International development secretary Justine Greening’s speech at the Conservative Party conference was a safe one. Recognising that many of the audience have criticised the need for the UK’s aid programme, Greening was quick to point out that the UK’s 0.7% contribution of GNP to aid was “not an optional extra.”
You could argue that the UK’s 0.7% GNP contribution to aid is pretty paltry; our defence budget, after all, is a lofty 2%. You could also argue that that 0.7% is too much, that charity begins first at home. But these arguments focus on the wrong things and are a distraction from the issues that matter most to creating a stable world, if not for us now, then for future generations.
Even though more than a quarter of Britons think aid is one of the government’s top three spending priorities, the Department for International Development’s budget is actually just a tiny percentage of public spending – and yet gives a substantial return. In just one example, UK aid will secure schooling for 11m children across the globe by 2015.
This means we’ll be helping to educate more children than we currently do in the whole of the UK at just a fortieth of the cost.
The numbers are impressive, but it’s not just about dazzling statistics. How the money is spent is critical – and the UK’s investment goes much further than digging wells and building schools, and indeed further than the range of humanitarian work that Greening listed.
Leading the world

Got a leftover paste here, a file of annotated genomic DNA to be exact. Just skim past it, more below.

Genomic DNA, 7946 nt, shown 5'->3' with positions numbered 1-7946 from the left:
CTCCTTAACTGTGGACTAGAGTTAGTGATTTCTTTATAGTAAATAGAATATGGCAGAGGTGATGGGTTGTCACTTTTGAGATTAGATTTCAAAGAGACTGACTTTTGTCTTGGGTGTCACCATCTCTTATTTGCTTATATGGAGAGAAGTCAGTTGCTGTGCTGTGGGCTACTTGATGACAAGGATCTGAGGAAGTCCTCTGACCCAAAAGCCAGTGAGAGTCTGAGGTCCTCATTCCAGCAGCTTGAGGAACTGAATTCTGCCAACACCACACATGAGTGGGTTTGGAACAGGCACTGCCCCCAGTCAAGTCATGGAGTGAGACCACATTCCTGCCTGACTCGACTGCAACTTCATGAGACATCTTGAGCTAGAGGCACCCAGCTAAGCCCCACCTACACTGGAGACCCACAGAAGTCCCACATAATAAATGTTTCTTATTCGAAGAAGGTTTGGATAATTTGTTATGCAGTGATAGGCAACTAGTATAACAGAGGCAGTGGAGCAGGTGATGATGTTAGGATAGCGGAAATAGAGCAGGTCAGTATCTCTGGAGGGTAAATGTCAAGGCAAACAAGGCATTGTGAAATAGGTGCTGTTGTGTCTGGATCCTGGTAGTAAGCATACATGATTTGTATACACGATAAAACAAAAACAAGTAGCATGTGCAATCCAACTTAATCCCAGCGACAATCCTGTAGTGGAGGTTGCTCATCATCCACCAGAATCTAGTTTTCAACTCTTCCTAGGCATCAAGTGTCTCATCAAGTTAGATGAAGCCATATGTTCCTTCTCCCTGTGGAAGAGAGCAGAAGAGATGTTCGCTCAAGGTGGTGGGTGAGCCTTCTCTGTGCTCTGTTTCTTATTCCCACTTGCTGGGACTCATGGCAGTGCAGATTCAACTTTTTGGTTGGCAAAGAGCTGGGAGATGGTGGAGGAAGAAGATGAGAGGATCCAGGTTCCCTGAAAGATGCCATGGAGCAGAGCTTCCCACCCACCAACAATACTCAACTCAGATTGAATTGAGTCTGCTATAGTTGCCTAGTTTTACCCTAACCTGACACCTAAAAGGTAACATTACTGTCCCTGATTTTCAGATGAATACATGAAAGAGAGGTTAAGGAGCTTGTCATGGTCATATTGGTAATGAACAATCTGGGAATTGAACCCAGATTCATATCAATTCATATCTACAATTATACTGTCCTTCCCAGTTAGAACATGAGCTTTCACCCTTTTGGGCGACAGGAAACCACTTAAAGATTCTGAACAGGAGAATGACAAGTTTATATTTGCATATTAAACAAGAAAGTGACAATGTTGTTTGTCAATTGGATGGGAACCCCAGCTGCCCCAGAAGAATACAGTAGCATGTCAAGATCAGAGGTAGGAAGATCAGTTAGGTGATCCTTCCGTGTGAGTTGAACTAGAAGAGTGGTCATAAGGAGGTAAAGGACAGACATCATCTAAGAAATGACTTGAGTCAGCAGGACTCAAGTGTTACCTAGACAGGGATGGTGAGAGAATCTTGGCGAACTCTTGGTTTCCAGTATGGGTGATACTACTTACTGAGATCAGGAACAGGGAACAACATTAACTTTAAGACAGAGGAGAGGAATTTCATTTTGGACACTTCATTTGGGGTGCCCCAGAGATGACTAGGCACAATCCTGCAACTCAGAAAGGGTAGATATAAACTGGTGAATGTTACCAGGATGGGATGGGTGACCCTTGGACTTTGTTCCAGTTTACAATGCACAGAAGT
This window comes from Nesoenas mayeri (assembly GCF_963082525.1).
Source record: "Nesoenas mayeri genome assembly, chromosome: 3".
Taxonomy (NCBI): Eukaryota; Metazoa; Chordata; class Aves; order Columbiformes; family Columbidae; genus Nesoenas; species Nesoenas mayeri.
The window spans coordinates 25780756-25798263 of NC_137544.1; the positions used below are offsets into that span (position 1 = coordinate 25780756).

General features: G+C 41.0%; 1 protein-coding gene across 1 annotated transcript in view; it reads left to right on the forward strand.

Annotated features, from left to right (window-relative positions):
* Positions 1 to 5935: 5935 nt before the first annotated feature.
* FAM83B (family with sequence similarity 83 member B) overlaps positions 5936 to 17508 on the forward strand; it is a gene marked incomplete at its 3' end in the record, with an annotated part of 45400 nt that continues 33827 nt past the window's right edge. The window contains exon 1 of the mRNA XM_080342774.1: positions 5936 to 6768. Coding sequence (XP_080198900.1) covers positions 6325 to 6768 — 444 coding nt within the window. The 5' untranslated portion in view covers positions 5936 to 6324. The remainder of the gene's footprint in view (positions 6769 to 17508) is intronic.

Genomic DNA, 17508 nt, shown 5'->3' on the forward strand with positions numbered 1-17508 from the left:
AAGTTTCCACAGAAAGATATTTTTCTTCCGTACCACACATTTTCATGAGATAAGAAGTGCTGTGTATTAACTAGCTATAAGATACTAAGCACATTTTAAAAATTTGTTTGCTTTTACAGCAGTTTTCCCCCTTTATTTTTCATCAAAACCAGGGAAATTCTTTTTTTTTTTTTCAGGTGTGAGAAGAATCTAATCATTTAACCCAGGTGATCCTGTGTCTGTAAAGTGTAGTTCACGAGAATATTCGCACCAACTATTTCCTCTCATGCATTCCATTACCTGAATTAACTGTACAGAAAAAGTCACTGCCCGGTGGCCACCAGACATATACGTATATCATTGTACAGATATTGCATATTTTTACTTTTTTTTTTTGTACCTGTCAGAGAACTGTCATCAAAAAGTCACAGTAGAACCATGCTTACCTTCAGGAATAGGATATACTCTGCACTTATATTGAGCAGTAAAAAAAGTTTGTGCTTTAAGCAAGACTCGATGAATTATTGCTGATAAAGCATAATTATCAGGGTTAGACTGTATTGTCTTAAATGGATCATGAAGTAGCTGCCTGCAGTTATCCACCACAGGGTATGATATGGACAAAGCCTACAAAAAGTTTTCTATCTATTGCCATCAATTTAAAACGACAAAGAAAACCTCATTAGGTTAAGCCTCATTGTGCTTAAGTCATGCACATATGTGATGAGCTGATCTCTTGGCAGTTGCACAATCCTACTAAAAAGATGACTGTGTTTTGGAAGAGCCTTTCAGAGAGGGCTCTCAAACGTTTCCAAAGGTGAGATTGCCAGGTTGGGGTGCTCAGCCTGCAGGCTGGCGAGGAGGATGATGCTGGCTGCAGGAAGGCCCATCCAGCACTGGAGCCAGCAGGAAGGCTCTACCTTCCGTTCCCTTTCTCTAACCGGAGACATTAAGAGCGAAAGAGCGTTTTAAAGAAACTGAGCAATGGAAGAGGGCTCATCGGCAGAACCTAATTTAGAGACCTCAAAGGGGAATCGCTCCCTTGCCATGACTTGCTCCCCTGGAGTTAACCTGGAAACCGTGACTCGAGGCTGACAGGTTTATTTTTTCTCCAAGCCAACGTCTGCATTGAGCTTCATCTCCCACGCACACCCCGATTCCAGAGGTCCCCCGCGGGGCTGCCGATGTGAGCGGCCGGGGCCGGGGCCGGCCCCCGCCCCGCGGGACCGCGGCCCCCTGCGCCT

While the minister emphasised that humanitarian aid is a crucial way to undercut extremism and terrorism, the department’s longer term work was very under-referenced.
No other country commissions development research on the scale that Britain does, or allows its research budgets to be spent where the talent is instead of confining it to a single institution. DFID’s research programme, which drives the creation of useful knowledge that improves lives and well-being, is unique in the world and makes the UK an exceptionally dynamic player.
Greening mentioned that aid is achieved by spending 1.5 pence in every pound of British spending – but she could have also mentioned that the UK is now extremely scrupulous about how its aid money is spent. The Independent Commission on Aid Impact evaluates DFID’s targets, and is the ultimate critic of our country’s development work.
Again, we are unique in having our national aid reviewed in such a manner. How many public or private sector organisations could survive such regular forensic investigations by specialist auditors?
Staying the course
Greening’s speech might have won over some naysayers, but the long-term success story needs to be driven home: our approach to aid is a smart one, and it’s indispensable for creating a better world. A good aid strategy doesn’t just look at short-term solutions, but addresses long-term structural issues that actually stop people from climbing out of poverty.
Our 0.7% contribution is not a drop in the ocean; it is a bar set for the leaders of the world, a call to match the UK’s investment. Let’s not forget that the 0.7% contribution was in fact an internationally agreed commitment, signed and reaffirmed in this very country in 2005 to global acclaim.
That we have led the world in meeting this target gives us serious credibility, and puts us at the heart of the global aid agenda; the money we spend and continue to spend will have a significant influence on how the rest of the world views and contributes to aid.
And this couldn’t be a more critical time: the UN General Assembly will soon be meeting to agree a new set of post-2015 development goals, where the UK will once again have to take a leading role.
Aid is only a part of the world’s efforts to fight poverty. But with its capacity to create the conditions for sustainable economic growth and political and civil stability, it is perhaps the single most crucial tool for building a more prosperous and stable world.